SPECTOR’S NOTE: Can’t say I disagree with those choices. I’m happy to see Stone finally getting recognition for his two-way play. 

O’Reilly is also among the 31 nominees for the King Clancy Memorial Trophy, awarded to the player “who best exemplifies leadership qualities on and off the ice and has made a noteworthy humanitarian contribution in his community.” Other nominees include Buffalo Sabres center Jack Eichel, Edmonton Oilers winger Leon Draisaitl, Montreal Canadiens center Max Domi and New York Rangers goaltender Henrik Lundqvist.

SPORTSNET: The Florida Panthers declined captain Aleksander Barkov’s invitation to play for Finland at the upcoming IIHF World Championships citing a need for Barkov to recover from the effects of a long NHL season. 

SPECTOR’S NOTE: Odd to see a team decline a player’s invitation to participate in the Worlds. Barkov played for Finland in previous tournaments. It’s understandable if he needs to recuperate from injuries that he played through this season but usually it’s the player who declines the invite. 

NBC SPORTS: The Washington Capitals will shake up their forward lines for Game 4 of their series tonight against the Carolina Hurricanes. “T.J. Oshie moves up to the top line to play with Alex Ovechkin and Nicklas Backstrom while Tom Wilson drops to the second line to play with Evgeny Kuznetsov and Jakub Vrana.”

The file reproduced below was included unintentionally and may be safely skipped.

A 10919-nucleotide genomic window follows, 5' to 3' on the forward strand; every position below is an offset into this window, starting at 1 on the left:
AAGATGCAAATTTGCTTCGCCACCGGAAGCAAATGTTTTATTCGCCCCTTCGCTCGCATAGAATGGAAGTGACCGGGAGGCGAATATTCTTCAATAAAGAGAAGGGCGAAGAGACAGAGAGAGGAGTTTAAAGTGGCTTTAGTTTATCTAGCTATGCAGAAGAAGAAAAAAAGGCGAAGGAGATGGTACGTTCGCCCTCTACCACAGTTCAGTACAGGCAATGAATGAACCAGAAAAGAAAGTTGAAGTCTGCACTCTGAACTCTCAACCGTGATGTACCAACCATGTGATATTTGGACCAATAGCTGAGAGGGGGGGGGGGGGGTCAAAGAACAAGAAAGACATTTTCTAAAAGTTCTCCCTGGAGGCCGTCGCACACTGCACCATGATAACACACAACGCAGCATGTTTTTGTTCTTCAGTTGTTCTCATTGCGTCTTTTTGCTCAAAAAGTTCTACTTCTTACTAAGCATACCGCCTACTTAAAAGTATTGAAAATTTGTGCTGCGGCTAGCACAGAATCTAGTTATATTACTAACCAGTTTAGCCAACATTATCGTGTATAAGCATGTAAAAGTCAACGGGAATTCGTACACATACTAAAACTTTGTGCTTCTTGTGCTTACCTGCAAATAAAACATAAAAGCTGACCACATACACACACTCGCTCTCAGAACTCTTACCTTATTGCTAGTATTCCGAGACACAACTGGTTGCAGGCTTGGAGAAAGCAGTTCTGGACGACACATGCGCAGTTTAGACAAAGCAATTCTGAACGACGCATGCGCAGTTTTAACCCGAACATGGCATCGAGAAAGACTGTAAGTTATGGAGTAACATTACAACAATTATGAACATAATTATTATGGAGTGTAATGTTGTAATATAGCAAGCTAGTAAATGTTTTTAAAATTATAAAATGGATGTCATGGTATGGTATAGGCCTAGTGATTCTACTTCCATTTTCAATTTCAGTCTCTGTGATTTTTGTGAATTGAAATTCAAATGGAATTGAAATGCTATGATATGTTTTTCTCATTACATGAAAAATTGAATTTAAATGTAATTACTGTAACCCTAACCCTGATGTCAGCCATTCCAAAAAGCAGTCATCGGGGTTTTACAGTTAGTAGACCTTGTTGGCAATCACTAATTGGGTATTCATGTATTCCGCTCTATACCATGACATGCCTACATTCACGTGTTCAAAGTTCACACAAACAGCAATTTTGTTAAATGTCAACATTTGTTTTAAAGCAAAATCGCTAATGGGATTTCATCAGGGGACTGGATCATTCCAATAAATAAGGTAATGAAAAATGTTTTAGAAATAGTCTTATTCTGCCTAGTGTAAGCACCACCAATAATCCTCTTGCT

The San Jose Sharks are sticking with struggling starting goalie Martin Jones in Game 5 tonight against the Vegas Golden Knights. 

SPECTOR’S NOTE: In other words, Sharks coach Pete DeBoer has no confidence in backup Aaron Dell. 

NEW YORK POST: Islanders general manager Lou Lamoriello isn’t troubled by the league’s decision that his club will play the remainder of their playoff games at Barclays Center. He dismissed the notion that the change of venue from Nassau Coliseum will adversely affect his club’s performance. The Islanders are awaiting the winner of the Capitals-Hurricanes series. 

ARIZONA SPORTS: Coyotes forward Brad Richardson is the inaugural winner of the Shane Doan Good Guy Award, voted on and present by the Arizona chapter of the Professional Hockey Writers Association. 

STARTRIBUNE.COM: The Minnesota Wild hired Chris O’Hearn as their new director of hockey operations.